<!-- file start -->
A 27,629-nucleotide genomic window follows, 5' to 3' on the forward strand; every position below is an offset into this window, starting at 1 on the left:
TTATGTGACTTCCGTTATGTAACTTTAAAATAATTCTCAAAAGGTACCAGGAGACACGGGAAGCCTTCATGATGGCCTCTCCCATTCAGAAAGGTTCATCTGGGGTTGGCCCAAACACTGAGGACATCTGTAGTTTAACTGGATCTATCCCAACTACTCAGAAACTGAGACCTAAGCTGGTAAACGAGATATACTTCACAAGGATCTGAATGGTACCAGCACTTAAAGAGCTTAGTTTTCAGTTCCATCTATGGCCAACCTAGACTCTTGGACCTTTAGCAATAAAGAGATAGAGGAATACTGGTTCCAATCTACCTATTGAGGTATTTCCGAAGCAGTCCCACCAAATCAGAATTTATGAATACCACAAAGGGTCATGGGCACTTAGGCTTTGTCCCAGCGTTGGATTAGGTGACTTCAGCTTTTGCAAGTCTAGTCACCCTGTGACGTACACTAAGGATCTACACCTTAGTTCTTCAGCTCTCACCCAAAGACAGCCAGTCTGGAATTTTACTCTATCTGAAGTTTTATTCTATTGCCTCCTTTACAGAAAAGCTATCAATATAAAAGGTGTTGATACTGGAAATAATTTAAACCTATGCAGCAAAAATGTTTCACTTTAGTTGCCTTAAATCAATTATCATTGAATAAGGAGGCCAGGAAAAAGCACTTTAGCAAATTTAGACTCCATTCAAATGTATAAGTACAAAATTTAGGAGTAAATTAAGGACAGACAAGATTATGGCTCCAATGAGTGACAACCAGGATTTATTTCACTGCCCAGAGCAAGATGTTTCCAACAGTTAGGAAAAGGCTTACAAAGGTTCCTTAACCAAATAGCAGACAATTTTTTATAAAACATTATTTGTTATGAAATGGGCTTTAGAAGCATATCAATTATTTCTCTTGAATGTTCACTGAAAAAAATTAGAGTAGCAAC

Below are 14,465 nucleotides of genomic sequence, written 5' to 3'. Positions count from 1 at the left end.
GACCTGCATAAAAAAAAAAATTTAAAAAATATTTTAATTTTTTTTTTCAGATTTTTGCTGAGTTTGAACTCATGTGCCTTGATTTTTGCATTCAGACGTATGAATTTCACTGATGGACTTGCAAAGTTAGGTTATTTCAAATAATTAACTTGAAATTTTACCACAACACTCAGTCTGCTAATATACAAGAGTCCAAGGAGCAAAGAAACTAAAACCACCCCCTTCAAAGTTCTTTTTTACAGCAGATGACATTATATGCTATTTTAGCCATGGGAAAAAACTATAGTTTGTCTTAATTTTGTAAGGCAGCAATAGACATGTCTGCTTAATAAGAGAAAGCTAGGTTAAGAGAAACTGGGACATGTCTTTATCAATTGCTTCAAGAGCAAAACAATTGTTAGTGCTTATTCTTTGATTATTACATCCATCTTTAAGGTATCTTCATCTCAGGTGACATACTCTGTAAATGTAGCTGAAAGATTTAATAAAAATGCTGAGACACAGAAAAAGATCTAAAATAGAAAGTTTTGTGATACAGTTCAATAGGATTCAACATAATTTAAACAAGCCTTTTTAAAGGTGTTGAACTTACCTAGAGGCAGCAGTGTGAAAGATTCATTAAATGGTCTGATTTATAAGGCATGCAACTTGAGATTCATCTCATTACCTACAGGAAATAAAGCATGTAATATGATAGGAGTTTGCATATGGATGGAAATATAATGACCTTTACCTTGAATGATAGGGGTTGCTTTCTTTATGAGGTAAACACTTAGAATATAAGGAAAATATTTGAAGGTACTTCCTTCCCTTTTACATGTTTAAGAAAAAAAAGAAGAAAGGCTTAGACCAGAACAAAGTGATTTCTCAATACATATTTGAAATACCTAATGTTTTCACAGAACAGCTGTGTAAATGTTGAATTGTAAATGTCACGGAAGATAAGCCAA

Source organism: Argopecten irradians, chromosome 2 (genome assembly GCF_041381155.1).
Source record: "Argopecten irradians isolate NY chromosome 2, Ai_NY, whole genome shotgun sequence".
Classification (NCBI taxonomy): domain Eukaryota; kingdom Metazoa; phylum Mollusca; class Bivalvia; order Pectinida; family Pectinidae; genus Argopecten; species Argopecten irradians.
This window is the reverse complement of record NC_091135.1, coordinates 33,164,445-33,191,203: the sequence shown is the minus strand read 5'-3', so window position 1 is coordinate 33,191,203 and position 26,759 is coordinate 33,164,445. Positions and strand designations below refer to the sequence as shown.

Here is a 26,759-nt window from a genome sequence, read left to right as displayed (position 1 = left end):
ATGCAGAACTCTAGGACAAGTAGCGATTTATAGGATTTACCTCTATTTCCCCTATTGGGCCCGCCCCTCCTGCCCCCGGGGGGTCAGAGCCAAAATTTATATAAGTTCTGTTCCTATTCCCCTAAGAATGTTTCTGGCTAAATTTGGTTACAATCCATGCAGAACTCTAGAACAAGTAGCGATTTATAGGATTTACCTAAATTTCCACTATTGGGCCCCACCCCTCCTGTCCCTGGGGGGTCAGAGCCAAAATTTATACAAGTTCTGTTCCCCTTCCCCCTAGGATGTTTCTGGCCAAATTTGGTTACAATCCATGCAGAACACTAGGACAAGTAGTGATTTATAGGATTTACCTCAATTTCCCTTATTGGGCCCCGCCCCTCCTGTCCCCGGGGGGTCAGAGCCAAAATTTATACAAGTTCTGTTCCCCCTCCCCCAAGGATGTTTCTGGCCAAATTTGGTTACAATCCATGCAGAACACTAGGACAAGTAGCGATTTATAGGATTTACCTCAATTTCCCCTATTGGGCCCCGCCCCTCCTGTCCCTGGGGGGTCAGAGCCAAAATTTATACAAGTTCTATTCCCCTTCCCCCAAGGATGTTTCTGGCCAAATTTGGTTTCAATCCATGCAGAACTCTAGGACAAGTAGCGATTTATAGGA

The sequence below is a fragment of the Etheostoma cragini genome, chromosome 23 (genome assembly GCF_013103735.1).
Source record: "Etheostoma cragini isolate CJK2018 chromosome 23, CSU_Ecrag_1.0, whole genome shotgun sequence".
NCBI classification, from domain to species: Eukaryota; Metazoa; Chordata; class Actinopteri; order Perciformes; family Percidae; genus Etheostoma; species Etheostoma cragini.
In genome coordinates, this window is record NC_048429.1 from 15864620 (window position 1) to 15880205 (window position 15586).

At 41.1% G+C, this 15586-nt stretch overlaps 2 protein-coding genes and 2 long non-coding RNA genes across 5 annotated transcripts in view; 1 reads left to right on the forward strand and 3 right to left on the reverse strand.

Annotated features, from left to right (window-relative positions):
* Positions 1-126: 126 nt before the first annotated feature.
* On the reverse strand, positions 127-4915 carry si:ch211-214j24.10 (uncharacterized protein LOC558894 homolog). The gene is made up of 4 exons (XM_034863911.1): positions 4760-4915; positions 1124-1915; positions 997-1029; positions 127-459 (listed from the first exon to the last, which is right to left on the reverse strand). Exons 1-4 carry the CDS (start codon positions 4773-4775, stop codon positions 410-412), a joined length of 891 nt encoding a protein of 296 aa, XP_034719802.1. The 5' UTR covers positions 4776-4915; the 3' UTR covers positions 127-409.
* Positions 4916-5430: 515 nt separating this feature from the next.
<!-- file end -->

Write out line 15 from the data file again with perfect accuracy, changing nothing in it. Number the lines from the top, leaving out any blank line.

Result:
At 41.1% G+C, this 15586-nt stretch overlaps 2 protein-coding genes and 2 long non-coding RNA genes across 5 annotated transcripts in view; 1 reads left to right on the forward strand and 3 right to left on the reverse strand.